Student director gets inspiration from election, IU psychologist

As others grumbled about the partisan bickering and plethora of political messaging during the recent presidential campaign, Lee Cromwell found himself watching the back-and-forth closely.

That’s because the second-year student studying for a Master of Fine Arts at Indiana University’s Department of Theatre and Drama is directing “The God of Carnage,” the Tony Award-winning play that details the painful attempts of two sets of parents to resolve a playground scuffle between their children. Performances begin Friday.

God of Carnage

“The God of Carnage” opens Friday.

“The play is set in a simple environment, but it touches on these epic, global themes of forgiveness, love and relationships,” Cromwell said. “It’s about civility, about being given permission to say what you truly mean and about how very fickle we can be in an ‘us vs. them’ mentality — all of which very much mirrored things happening within the election cycle, and provided a very interesting backdrop to work through this production.”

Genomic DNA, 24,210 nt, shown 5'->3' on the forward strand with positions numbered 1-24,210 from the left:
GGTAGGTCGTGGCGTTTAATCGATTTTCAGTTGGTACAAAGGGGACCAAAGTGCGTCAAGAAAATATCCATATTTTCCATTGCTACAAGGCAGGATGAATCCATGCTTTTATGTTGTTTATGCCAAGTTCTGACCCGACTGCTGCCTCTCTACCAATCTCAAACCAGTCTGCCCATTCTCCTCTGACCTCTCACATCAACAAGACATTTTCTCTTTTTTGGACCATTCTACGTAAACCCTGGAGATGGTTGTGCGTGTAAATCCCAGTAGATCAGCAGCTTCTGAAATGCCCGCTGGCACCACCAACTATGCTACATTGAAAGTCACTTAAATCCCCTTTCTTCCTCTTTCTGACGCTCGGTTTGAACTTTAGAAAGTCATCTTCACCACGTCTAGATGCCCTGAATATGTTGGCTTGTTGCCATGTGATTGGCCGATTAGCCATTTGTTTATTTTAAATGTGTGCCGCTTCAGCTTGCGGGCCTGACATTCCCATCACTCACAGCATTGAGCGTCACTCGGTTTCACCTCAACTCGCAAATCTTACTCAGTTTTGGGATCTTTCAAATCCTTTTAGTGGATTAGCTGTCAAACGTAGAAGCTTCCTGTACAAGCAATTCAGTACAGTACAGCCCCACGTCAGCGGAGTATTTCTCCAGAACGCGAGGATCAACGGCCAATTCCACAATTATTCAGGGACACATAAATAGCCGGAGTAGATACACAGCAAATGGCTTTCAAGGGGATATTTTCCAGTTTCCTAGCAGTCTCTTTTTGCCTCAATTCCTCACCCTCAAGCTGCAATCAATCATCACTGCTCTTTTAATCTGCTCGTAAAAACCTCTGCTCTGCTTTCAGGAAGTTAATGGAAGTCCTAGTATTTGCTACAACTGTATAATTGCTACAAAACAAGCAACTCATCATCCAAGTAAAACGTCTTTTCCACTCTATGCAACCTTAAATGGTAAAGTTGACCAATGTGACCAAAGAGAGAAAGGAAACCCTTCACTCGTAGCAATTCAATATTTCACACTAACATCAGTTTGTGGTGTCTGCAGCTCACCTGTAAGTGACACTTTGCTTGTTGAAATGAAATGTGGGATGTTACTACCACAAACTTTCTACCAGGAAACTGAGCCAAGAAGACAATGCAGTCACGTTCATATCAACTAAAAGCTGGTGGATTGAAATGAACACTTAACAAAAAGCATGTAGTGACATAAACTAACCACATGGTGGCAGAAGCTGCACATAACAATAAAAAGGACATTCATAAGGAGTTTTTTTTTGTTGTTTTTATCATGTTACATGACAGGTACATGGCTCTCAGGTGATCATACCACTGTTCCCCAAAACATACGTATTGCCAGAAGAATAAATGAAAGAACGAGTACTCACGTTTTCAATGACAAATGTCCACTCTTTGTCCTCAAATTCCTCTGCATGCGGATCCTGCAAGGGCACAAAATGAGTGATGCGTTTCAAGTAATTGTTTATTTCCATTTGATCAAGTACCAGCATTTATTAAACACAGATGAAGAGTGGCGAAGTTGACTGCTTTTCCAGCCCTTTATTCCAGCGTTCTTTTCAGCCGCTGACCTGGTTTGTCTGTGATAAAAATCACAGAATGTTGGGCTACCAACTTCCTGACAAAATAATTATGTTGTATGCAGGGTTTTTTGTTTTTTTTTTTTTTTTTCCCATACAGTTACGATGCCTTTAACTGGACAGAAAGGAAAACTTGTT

Another influence came through Brian D’Onofrio — despite the face he hasn’t been on stage since his first-grade role as “The Tree.” The associate professor in the Department of Psychological and Brain Sciences, which is part of the College of Arts and Sciences, met with the cast to discuss the psychological behaviors motivating the play’s characters.

“We talked about how stress impacts the body, the psychological reactions our bodies experience and what that does to our thinking; and we discussed what science shows about parenting and its role,” D’Onofrio said. “None of the actors have children, which is very central to this performance, so I was able to give insight from both a scientific perspective as a child clinical psychologist who studies families, as well as being the father of two young children myself.”

Cromwell said D’Onofrio’s assistance was “invaluable,” adding, “I literally saw one of our actors light up, and say, ‘I get it now. I know what I’m going to do with this character.’”

Witnessing such an “aha” moment is part of what D’Onofrio enjoys about collegiality on campus, saying, “One of the joys of being at a university is this interaction among different disciplines, particularly because psychology is a science that can help inform so many different fields.”

Cromwell, who said he’s looking forward to Friday night’s opening for “The God of Carnage,” praised the university’s MFA directing program as a “great combination of scholarship and practical experience” that has allowed him to improve his skills as an actor and director.

Tags: , , , , , , ,